A sluggish, stormy spring

Everyone loves to talk about the weather, as I’m sure you do (you’re here at this site, after all) but depending on where you are this April, you might have a decidedly different conversation. If you are in the southern US, you are probably talking about how stormy this year has been. In the north, you probably can’t get over how chilly things have remained all spring.

For an explanation, we need to look even bigger than we usually do, beyond the confines of the Contiguous US. The answer lies in the jet structure across the United States. As you may already be aware, bigger features are more challenging to move in the atmosphere, and there is an enormous trough that keeps recycling and sustaining itself, and the base of that trough has run across the northern United States.

Take a look at the big picture, the jet forecast for this afternoon.

Typically, if I am looking at the US forecast, I would note the deep trough coming to the west coast was, or even noting the ripple in the northern Great Lakes, but when taking into account the spring writ large thus far, and unfortunately for the coming weeks, the immediate notice is that the larger waves are the ridges bracketing the United States.

There are semi-permanent features in the ocean, certainly, including the Bermuda High, and the existence of the ridges are not unusual. Some things that are factoring into making this spring unusual is the amplitude of the trough over North America. It should be starting to retreat into Canada, bringing some calm to the south, and allowing warmth to filter back north, but the mean trough is instead littered with localized troughs like the one set to upset this weekend.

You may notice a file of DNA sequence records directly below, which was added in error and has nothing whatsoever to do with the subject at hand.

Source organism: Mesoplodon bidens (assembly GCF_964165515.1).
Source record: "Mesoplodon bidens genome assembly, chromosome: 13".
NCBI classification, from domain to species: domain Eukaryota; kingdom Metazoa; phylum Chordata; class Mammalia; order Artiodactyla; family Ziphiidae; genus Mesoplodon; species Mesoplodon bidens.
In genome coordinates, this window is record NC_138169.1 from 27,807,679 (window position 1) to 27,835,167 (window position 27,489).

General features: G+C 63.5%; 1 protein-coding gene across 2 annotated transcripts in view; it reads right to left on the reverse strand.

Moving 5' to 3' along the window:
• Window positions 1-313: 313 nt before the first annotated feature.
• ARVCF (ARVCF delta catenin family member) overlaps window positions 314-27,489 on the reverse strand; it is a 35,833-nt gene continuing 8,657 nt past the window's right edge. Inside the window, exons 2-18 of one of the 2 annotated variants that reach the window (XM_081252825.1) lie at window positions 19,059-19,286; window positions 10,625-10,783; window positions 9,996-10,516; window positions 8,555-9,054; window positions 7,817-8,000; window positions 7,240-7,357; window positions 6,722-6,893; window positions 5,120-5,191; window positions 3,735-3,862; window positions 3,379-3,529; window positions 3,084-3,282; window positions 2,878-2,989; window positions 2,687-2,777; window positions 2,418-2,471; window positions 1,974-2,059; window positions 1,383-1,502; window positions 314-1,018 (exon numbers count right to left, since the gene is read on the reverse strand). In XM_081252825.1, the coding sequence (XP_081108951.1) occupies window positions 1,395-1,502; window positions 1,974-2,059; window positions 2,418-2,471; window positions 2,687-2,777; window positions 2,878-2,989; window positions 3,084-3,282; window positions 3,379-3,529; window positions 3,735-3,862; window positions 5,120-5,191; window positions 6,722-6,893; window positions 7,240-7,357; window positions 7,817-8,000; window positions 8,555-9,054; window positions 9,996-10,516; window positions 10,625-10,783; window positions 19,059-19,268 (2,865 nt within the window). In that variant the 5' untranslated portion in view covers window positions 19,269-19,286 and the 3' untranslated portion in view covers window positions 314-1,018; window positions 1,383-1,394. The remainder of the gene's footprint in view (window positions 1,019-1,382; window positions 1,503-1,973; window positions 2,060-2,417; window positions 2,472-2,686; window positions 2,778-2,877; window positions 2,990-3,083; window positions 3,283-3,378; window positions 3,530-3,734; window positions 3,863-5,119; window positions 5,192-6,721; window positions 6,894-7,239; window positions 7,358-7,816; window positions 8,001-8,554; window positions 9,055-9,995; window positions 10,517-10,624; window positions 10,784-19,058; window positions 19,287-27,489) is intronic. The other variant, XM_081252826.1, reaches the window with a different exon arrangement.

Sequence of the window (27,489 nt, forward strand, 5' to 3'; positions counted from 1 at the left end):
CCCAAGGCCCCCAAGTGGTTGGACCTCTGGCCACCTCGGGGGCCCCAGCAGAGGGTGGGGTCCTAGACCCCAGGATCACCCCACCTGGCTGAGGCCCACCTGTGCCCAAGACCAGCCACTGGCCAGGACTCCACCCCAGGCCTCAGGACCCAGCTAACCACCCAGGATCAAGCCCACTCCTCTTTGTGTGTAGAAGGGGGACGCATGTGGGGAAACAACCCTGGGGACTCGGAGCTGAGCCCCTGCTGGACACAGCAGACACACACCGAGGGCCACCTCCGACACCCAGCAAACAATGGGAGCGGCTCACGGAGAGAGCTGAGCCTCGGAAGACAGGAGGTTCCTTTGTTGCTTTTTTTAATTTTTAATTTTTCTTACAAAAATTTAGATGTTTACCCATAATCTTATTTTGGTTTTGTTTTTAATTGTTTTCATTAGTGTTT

Another peculiarity is how weak the trough in the Gulf of Alaska is. The Aleutian Low is as permanent s the Bermuda High, but right now, and for a while, this feature has been replaced by transient features moving into the Pacific Northwest. This gives this larger continental wave more breadth, and makes it more difficult to move.

With the mean trough over the US running through the northern tier of states, it is penning cold air that same swath of the country. On the same note, the sun is getting stronger, so warmth is building south of the jet. This clash of air masses at the surface, when coupled with the relatively shorter waves moving across the nation, is making for an active storm season, and a chilly spring, depending on what side of the divide you are on. Eventually, the pattern will break, but there isn’t an immediate sign of that happening quite yet.